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Walter Fichter is a professor of flight mechanics and controls. He has 17 years of industry experience as a development engineer and project manager in the field of guidance, control, and dynamics with MBB, Dornier (now both Airbus Defence and Space), and Mitsubishi Electric Corporation, Japan. In 2015 he spent a Sabbatical at Stanford University. In total, he was involved in the development of six different spacecraft control systems that were or still are operational. He filed about 14 patents. His major personal engineering contributions include:
- Design and development of a dynamic momentum bias control system for spacecraft. This was a world first and key contribution to the Globalstar satellite constellation.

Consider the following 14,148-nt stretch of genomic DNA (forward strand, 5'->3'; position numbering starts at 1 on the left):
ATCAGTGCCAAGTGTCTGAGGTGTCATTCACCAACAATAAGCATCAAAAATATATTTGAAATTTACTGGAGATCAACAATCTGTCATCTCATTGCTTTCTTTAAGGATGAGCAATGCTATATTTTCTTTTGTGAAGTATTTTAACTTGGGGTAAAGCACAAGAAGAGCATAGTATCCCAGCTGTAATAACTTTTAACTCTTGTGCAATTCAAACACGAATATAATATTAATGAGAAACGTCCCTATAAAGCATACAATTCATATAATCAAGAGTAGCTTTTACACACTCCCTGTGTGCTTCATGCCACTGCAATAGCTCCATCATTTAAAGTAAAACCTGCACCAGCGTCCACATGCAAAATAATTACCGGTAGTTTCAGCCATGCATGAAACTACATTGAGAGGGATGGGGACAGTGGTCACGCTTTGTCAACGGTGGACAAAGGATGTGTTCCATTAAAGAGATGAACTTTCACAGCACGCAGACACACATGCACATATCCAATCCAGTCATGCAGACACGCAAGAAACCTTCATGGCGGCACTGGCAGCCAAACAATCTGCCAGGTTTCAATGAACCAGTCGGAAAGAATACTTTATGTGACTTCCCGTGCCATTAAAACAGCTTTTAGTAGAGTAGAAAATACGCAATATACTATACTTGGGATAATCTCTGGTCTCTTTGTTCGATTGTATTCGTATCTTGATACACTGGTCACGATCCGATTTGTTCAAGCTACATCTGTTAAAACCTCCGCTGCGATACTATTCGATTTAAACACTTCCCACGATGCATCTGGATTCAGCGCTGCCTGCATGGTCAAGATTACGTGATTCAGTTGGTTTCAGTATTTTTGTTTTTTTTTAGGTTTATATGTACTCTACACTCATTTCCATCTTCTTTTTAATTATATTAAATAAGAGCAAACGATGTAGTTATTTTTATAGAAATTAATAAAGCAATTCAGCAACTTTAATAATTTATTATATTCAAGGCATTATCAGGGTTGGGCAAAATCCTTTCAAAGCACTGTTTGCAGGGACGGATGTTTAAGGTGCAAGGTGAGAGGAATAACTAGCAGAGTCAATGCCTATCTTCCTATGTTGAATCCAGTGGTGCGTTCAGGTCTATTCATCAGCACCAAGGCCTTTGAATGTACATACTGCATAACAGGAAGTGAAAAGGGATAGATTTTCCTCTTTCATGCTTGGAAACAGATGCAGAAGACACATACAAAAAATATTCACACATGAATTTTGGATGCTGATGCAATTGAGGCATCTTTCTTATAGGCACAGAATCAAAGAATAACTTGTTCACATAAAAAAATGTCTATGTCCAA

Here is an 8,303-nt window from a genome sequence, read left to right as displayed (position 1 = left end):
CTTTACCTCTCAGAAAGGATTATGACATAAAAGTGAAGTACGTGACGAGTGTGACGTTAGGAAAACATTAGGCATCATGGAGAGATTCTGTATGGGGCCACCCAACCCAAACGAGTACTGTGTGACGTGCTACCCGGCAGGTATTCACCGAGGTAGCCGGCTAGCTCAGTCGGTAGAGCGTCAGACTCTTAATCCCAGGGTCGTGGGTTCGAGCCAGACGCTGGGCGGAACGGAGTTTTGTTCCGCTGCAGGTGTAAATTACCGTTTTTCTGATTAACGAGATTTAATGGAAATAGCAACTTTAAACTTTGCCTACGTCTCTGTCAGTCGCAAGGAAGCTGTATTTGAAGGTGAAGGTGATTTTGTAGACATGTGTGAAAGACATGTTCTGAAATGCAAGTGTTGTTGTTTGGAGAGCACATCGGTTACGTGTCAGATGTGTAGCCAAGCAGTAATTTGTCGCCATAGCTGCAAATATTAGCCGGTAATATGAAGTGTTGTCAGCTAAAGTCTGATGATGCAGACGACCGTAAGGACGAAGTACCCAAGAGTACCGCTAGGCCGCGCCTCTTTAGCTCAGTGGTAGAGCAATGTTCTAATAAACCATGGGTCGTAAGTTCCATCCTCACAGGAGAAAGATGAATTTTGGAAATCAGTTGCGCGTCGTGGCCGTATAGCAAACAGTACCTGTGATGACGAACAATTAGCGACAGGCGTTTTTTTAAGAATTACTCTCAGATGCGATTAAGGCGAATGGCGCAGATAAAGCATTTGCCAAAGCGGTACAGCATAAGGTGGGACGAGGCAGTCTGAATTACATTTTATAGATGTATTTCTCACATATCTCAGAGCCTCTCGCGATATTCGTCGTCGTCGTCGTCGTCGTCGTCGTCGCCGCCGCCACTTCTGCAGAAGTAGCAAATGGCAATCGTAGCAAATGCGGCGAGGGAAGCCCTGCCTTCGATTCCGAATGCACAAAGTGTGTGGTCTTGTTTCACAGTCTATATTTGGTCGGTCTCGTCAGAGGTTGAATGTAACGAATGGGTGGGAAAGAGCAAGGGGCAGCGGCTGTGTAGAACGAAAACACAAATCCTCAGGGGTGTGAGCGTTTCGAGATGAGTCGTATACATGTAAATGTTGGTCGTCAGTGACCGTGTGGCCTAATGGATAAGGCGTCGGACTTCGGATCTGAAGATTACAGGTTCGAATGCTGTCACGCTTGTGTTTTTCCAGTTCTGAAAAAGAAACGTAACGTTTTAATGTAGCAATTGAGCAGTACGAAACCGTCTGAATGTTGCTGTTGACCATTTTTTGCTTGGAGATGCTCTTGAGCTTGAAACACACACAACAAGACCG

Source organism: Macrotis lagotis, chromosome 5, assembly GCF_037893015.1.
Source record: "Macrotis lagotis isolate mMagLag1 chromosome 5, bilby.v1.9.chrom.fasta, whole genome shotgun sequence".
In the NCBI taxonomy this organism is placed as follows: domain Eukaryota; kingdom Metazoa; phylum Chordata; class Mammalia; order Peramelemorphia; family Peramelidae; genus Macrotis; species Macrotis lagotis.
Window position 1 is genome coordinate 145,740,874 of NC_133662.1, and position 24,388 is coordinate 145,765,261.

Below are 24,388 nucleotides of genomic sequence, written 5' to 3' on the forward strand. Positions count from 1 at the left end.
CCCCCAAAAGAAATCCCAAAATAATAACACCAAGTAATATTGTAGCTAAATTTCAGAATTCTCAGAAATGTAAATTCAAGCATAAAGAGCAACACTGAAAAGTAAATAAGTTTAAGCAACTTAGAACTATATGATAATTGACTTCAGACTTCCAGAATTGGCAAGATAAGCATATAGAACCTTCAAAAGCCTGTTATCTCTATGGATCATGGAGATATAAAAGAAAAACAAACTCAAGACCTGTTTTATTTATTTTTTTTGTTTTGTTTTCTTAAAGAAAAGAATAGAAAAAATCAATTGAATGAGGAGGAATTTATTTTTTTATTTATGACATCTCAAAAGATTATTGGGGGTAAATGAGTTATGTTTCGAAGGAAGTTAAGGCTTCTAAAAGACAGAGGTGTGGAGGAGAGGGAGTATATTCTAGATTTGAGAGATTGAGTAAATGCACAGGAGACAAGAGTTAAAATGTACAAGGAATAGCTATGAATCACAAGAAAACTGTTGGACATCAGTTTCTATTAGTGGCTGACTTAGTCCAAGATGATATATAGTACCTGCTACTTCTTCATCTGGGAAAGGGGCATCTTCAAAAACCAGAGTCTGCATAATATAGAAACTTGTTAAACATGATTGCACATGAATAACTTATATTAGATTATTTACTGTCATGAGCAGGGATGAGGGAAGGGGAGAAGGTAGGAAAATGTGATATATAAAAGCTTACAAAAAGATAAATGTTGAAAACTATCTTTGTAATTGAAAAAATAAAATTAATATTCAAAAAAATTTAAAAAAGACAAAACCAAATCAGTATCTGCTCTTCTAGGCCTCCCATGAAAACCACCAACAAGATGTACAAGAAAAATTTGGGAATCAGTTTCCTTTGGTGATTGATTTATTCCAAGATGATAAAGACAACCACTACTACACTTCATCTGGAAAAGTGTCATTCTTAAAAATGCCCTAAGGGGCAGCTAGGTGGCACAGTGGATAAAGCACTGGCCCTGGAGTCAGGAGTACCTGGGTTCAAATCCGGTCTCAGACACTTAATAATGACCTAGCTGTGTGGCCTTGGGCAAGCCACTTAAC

- Conception of the functional architecture and navigation and filtering algorithms of a special spaceborne GPS receiver (the MosaicGPS receiver), that can be applied from low Earth to geostationary orbits. This receiver flies on many spacecraft and is being sold to date.
- The design of the drag-free control system of the LISA Pathfinder spacecraft. This is the world’ s first drag-free system with cubic test masses and one of the most complex control system of all ESA spacecraft.
In the past 10 years his research interests include autonomous flight and unmanned vehicles, intelligent flight for general aviation aircraft, and dynamics and controls of helicopters.
Mr. Fichter is an Associate Fellow of the American Institute of Aeronautics and Astronautics (AIAA) and member of the advisory board of the AIAA Journal of Guidance, Control, and Dynamics. Moreover, he is an active pilot for airplanes (EU PPL/IR, US CPL/IR).